Believe it or not, you can stop anxiety and find peace. I’ve lived with anxiety, and I deeply understand that it’s not something any of us wants to live with. That’s why I love to share researched-based, self-tested and applied ways help. It’s my goal in the books I write and the articles I write online including the Anxiety-Schmanxiety Blog for HealthyPlace (I have more on HealthyPlace and elsewhere online, too). I have exciting news: My latest book, 101 Ways to Stop Anxiety: Practical Exercises to Find Peace, has just arrived at my doorstep. It’s the first time I’ve seen the physical copy of the book, and I’m sharing the moment—and an exclusive peek—with you here.
It’s true: creativity makes mindfulness easier. Mindfulness is a way of being that you develop and hone, and as you do, you begin to experience inner peace amidst stress and problems you can’t control. Mindfulness is a basic as shifting your attention from anxieties and stress to your objective moment (the present moment exactly as it is, without all-too-human negative thoughts and judgments imposed upon it.) The idea is basic, but living it can be challenging, especially when we’re used to being wrapped up in our stresses and anxious thoughts about those stresses. We need ways to hone our ability to be mindful. One powerful way is by tapping into creativity—and enjoying it. Here’s a look at why creativity makes mindfulness easier so you can reduce anxiety and stress and enhance mental health and wellbeing.
Were you one of the millions of people who chose to focus on improving their overall health in the new year but didn’t know where to start? Don’t worry—you’re not alone; in fact, only about 8 percent of people actually follow-through on their resolutions. You, though, do not have to be among the 92 percent that don’t achieve what they promise themselves. You have the power to own your resolutions, feel better about yourself, and thrive. Keep reading for ways to do it!
Are you thinking of healthy New Year's habits or New Year's Resolutions? The difference is subtle yet powerful. With 2019 winding down, everyone is on the lookout for ways to make 2020 one of the best years of their life.…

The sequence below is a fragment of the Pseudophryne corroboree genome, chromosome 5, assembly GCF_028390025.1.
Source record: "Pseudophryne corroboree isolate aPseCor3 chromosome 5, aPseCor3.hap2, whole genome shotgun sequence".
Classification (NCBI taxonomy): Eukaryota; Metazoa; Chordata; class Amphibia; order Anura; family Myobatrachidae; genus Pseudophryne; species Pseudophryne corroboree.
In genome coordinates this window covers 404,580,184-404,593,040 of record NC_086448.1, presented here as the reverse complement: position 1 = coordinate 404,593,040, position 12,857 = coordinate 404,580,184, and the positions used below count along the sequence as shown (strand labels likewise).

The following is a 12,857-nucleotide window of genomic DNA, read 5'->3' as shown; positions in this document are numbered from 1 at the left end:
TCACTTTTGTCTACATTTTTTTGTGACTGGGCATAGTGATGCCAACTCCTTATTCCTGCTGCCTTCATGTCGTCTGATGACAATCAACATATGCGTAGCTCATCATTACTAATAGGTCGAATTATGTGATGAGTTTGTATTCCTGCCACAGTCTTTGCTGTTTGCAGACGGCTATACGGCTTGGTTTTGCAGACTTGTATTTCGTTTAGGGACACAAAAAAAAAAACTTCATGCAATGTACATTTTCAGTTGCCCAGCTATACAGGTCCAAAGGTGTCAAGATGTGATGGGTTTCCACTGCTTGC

Do anxiety and depression join you during your holiday season? They certainly can hang around for a long time because for many of us worldwide, autumn and very early winter bring a steady stream of celebrations from traditions both secular and religious. This, of course, is generally a wonderful thing. Celebrating aspects of our lives is important for our mental health and wellbeing. It shifts our focus from “to-do” to “to-be,” from negative to positive. Celebrations also have the potential to connect people anew. They also present a plethora of opportunities to enjoy practicing mindfulness. Holidays can indeed be all this. However, they can also be stressful and even painful. Anxiety and depression skyrocket during the holiday season. There are things you can do to uninvite anxiety and depression from your holidays and replace them with peace, joy, love, and light.
Cold weather affects our mental health as much as our physical health. As the weather gets colder, it becomes crucial for people to take care of their mental health. We’re often vulnerable to the stress induce by regular exposure to…
You can enhance your wellbeing immediately, whenever you need to. You can also do it your way and tailor your actions to suit your personality and wellbeing needs of the moment. This list of quick actions is sorted by purpose: what do you want right now? Take a look, and put the ones that appeal to you in your wellness toolbox.
I love that Mental Health Awareness Month is in May. It’s the height of
spring, and flowers are in bloom, leaves are unfurling, and birds are soaring as they build their nests. Signs of life abound when we tune in mindfully to enjoy them. May is the perfect metaphor for mental health (note that the representative color is even green).
Just as the earth is waking up and creating itself anew, so, too, can we. It’s what mental health and wellbeing are all about. This is an ongoing process and spans across all months, but Mental Health Awareness Month shines sunlight on the process on purpose, a reminder that we can take charge of ourselves and our wellbeing. We live an ever-flowing journey of creating ourselves anew.
Reducing anxiety with a mindfulness practice works. Not only that, it works on a deep level and creates a life-long change in our relationship with anxiety. If you’re skeptical, you’re not alone. After all, mindfulness is largely about being present where you are. If anxiety is constantly with you, does mindfulness mean you’re present with it? How, then, does being mindful reduce anxiety? Let’s explore that and gain some mindfulness tools.
Thirty days of wellbeing words can go a long way in shaping goals and inspiring action and attitudes, and goals, action, and attitudes are ultimately what help us create wellbeing and the quality life we desire–and deserve. Words are powerful things, and just a few can be meaningful. Scroll through the images to find your insights and inspiration.